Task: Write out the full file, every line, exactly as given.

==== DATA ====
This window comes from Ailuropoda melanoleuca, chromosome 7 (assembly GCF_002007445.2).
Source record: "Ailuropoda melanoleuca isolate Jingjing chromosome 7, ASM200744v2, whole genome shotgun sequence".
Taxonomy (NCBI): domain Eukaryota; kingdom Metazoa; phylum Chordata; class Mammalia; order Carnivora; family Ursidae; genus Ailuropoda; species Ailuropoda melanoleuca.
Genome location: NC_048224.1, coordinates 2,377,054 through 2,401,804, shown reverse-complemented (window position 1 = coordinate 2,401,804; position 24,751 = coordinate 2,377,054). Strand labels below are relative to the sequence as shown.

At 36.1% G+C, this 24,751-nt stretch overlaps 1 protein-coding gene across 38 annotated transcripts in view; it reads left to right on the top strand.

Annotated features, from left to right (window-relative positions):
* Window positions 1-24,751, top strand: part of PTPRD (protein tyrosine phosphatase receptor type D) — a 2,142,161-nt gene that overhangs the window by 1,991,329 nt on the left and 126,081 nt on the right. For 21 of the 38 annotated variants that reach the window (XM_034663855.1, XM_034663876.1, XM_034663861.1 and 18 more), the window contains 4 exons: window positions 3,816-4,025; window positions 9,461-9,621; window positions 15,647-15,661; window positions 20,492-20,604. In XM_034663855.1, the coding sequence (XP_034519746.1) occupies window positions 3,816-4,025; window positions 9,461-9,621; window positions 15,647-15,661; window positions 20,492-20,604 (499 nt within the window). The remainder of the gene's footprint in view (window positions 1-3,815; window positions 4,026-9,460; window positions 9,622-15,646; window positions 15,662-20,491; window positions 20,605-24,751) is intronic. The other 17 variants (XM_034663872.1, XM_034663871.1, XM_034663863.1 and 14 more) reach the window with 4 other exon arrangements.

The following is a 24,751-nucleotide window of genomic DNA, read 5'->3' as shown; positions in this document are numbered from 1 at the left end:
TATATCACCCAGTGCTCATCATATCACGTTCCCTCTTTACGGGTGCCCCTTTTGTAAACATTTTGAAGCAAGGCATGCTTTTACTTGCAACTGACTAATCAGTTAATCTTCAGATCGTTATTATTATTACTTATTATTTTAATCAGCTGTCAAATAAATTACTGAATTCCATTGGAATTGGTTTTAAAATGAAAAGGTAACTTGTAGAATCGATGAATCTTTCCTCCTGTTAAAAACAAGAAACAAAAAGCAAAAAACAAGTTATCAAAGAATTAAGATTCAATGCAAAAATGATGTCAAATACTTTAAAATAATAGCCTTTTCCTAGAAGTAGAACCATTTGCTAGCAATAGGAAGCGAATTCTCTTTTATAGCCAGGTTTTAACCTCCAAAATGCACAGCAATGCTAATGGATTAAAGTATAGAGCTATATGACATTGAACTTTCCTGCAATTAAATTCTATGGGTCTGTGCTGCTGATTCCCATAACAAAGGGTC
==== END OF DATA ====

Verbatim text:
This window comes from Ailuropoda melanoleuca, chromosome 7 (assembly GCF_002007445.2).
Source record: "Ailuropoda melanoleuca isolate Jingjing chromosome 7, ASM200744v2, whole genome shotgun sequence".
Taxonomy (NCBI): domain Eukaryota; kingdom Metazoa; phylum Chordata; class Mammalia; order Carnivora; family Ursidae; genus Ailuropoda; species Ailuropoda melanoleuca.
Genome location: NC_048224.1, coordinates 2,377,054 through 2,401,804, shown reverse-complemented (window position 1 = coordinate 2,401,804; position 24,751 = coordinate 2,377,054). Strand labels below are relative to the sequence as shown.

At 36.1% G+C, this 24,751-nt stretch overlaps 1 protein-coding gene across 38 annotated transcripts in view; it reads left to right on the top strand.

Annotated features, from left to right (window-relative positions):
* Window positions 1-24,751, top strand: part of PTPRD (protein tyrosine phosphatase receptor type D) — a 2,142,161-nt gene that overhangs the window by 1,991,329 nt on the left and 126,081 nt on the right. For 21 of the 38 annotated variants that reach the window (XM_034663855.1, XM_034663876.1, XM_034663861.1 and 18 more), the window contains 4 exons: window positions 3,816-4,025; window positions 9,461-9,621; window positions 15,647-15,661; window positions 20,492-20,604. In XM_034663855.1, the coding sequence (XP_034519746.1) occupies window positions 3,816-4,025; window positions 9,461-9,621; window positions 15,647-15,661; window positions 20,492-20,604 (499 nt within the window). The remainder of the gene's footprint in view (window positions 1-3,815; window positions 4,026-9,460; window positions 9,622-15,646; window positions 15,662-20,491; window positions 20,605-24,751) is intronic. The other 17 variants (XM_034663872.1, XM_034663871.1, XM_034663863.1 and 14 more) reach the window with 4 other exon arrangements.

The following is a 24,751-nucleotide window of genomic DNA, read 5'->3' as shown; positions in this document are numbered from 1 at the left end:
TATATCACCCAGTGCTCATCATATCACGTTCCCTCTTTACGGGTGCCCCTTTTGTAAACATTTTGAAGCAAGGCATGCTTTTACTTGCAACTGACTAATCAGTTAATCTTCAGATCGTTATTATTATTACTTATTATTTTAATCAGCTGTCAAATAAATTACTGAATTCCATTGGAATTGGTTTTAAAATGAAAAGGTAACTTGTAGAATCGATGAATCTTTCCTCCTGTTAAAAACAAGAAACAAAAAGCAAAAAACAAGTTATCAAAGAATTAAGATTCAATGCAAAAATGATGTCAAATACTTTAAAATAATAGCCTTTTCCTAGAAGTAGAACCATTTGCTAGCAATAGGAAGCGAATTCTCTTTTATAGCCAGGTTTTAACCTCCAAAATGCACAGCAATGCTAATGGATTAAAGTATAGAGCTATATGACATTGAACTTTCCTGCAATTAAATTCTATGGGTCTGTGCTGCTGATTCCCATAACAAAGGGTC